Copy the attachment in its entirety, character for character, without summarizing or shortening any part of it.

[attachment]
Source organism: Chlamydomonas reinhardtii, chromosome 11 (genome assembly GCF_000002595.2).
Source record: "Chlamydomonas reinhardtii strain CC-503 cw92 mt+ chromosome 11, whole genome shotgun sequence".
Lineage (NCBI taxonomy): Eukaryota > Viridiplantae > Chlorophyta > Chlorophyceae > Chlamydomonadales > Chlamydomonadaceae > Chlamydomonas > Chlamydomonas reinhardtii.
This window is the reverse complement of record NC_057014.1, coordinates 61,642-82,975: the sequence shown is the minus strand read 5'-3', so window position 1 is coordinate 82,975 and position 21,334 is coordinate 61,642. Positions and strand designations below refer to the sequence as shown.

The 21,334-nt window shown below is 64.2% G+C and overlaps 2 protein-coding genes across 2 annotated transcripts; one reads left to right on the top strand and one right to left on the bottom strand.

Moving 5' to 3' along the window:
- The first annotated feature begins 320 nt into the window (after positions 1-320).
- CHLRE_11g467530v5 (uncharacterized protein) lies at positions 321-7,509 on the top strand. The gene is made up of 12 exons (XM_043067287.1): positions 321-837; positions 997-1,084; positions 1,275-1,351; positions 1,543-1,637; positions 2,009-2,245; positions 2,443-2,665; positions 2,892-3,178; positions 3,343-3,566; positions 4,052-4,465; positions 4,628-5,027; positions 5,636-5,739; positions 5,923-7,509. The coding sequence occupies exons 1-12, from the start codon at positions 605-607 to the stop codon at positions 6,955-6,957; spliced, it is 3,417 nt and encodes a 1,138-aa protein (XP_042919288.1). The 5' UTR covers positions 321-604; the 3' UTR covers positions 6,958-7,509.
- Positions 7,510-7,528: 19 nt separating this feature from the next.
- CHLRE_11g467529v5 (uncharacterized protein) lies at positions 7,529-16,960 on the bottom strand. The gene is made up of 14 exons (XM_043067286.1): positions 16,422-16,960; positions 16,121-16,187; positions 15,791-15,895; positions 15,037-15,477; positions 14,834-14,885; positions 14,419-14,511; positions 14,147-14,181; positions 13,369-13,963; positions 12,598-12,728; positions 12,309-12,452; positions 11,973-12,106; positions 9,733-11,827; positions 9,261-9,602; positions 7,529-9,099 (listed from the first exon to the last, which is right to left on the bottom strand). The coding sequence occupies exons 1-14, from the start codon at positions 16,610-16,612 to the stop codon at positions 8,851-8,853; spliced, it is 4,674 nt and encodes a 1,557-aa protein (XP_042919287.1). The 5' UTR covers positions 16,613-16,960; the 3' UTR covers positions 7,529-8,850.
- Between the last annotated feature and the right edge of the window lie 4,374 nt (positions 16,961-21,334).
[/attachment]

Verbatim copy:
Source organism: Chlamydomonas reinhardtii, chromosome 11 (genome assembly GCF_000002595.2).
Source record: "Chlamydomonas reinhardtii strain CC-503 cw92 mt+ chromosome 11, whole genome shotgun sequence".
Lineage (NCBI taxonomy): Eukaryota > Viridiplantae > Chlorophyta > Chlorophyceae > Chlamydomonadales > Chlamydomonadaceae > Chlamydomonas > Chlamydomonas reinhardtii.
This window is the reverse complement of record NC_057014.1, coordinates 61,642-82,975: the sequence shown is the minus strand read 5'-3', so window position 1 is coordinate 82,975 and position 21,334 is coordinate 61,642. Positions and strand designations below refer to the sequence as shown.

The 21,334-nt window shown below is 64.2% G+C and overlaps 2 protein-coding genes across 2 annotated transcripts; one reads left to right on the top strand and one right to left on the bottom strand.

Moving 5' to 3' along the window:
- The first annotated feature begins 320 nt into the window (after positions 1-320).
- CHLRE_11g467530v5 (uncharacterized protein) lies at positions 321-7,509 on the top strand. The gene is made up of 12 exons (XM_043067287.1): positions 321-837; positions 997-1,084; positions 1,275-1,351; positions 1,543-1,637; positions 2,009-2,245; positions 2,443-2,665; positions 2,892-3,178; positions 3,343-3,566; positions 4,052-4,465; positions 4,628-5,027; positions 5,636-5,739; positions 5,923-7,509. The coding sequence occupies exons 1-12, from the start codon at positions 605-607 to the stop codon at positions 6,955-6,957; spliced, it is 3,417 nt and encodes a 1,138-aa protein (XP_042919288.1). The 5' UTR covers positions 321-604; the 3' UTR covers positions 6,958-7,509.
- Positions 7,510-7,528: 19 nt separating this feature from the next.
- CHLRE_11g467529v5 (uncharacterized protein) lies at positions 7,529-16,960 on the bottom strand. The gene is made up of 14 exons (XM_043067286.1): positions 16,422-16,960; positions 16,121-16,187; positions 15,791-15,895; positions 15,037-15,477; positions 14,834-14,885; positions 14,419-14,511; positions 14,147-14,181; positions 13,369-13,963; positions 12,598-12,728; positions 12,309-12,452; positions 11,973-12,106; positions 9,733-11,827; positions 9,261-9,602; positions 7,529-9,099 (listed from the first exon to the last, which is right to left on the bottom strand). The coding sequence occupies exons 1-14, from the start codon at positions 16,610-16,612 to the stop codon at positions 8,851-8,853; spliced, it is 4,674 nt and encodes a 1,557-aa protein (XP_042919287.1). The 5' UTR covers positions 16,613-16,960; the 3' UTR covers positions 7,529-8,850.
- Between the last annotated feature and the right edge of the window lie 4,374 nt (positions 16,961-21,334).